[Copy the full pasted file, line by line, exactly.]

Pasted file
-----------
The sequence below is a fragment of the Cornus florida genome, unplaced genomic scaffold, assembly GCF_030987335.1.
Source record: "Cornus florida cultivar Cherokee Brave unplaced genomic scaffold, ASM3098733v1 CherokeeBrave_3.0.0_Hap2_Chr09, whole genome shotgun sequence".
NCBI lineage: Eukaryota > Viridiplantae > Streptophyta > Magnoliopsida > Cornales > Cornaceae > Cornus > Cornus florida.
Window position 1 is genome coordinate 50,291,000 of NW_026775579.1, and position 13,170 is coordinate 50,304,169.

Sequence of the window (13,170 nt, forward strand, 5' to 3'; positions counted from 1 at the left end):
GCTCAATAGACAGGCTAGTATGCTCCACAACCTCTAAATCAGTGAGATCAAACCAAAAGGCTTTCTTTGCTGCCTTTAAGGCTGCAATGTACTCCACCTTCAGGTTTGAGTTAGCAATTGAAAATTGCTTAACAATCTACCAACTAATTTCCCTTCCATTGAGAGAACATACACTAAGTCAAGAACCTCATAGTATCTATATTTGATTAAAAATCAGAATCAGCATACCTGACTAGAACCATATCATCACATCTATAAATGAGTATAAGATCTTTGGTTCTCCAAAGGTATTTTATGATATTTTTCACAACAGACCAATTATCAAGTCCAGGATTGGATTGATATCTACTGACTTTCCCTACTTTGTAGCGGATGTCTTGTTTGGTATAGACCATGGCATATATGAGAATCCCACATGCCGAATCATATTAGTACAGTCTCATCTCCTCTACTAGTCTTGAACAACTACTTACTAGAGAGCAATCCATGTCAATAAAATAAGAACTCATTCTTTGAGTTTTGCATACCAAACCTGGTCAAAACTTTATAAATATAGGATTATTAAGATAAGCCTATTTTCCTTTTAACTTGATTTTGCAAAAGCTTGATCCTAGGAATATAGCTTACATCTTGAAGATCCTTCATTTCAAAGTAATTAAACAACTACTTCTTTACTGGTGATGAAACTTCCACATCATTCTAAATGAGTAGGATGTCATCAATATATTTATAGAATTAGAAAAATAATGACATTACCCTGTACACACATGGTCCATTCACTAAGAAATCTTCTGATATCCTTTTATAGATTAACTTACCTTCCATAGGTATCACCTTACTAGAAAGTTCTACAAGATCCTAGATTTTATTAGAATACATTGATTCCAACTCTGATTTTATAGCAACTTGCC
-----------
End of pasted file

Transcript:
The sequence below is a fragment of the Cornus florida genome, unplaced genomic scaffold, assembly GCF_030987335.1.
Source record: "Cornus florida cultivar Cherokee Brave unplaced genomic scaffold, ASM3098733v1 CherokeeBrave_3.0.0_Hap2_Chr09, whole genome shotgun sequence".
NCBI lineage: Eukaryota > Viridiplantae > Streptophyta > Magnoliopsida > Cornales > Cornaceae > Cornus > Cornus florida.
Window position 1 is genome coordinate 50,291,000 of NW_026775579.1, and position 13,170 is coordinate 50,304,169.

Sequence of the window (13,170 nt, forward strand, 5' to 3'; positions counted from 1 at the left end):
GCTCAATAGACAGGCTAGTATGCTCCACAACCTCTAAATCAGTGAGATCAAACCAAAAGGCTTTCTTTGCTGCCTTTAAGGCTGCAATGTACTCCACCTTCAGGTTTGAGTTAGCAATTGAAAATTGCTTAACAATCTACCAACTAATTTCCCTTCCATTGAGAGAACATACACTAAGTCAAGAACCTCATAGTATCTATATTTGATTAAAAATCAGAATCAGCATACCTGACTAGAACCATATCATCACATCTATAAATGAGTATAAGATCTTTGGTTCTCCAAAGGTATTTTATGATATTTTTCACAACAGACCAATTATCAAGTCCAGGATTGGATTGATATCTACTGACTTTCCCTACTTTGTAGCGGATGTCTTGTTTGGTATAGACCATGGCATATATGAGAATCCCACATGCCGAATCATATTAGTACAGTCTCATCTCCTCTACTAGTCTTGAACAACTACTTACTAGAGAGCAATCCATGTCAATAAAATAAGAACTCATTCTTTGAGTTTTGCATACCAAACCTGGTCAAAACTTTATAAATATAGGATTATTAAGATAAGCCTATTTTCCTTTTAACTTGATTTTGCAAAAGCTTGATCCTAGGAATATAGCTTACATCTTGAAGATCCTTCATTTCAAAGTAATTAAACAACTACTTCTTTACTGGTGATGAAACTTCCACATCATTCTAAATGAGTAGGATGTCATCAATATATTTATAGAATTAGAAAAATAATGACATTACCCTGTACACACATGGTCCATTCACTAAGAAATCTTCTGATATCCTTTTATAGATTAACTTACCTTCCATAGGTATCACCTTACTAGAAAGTTCTACAAGATCCTAGATTTTATTAGAATACATTGATTCCAACTCTGATTTTATAGCAACTTGCC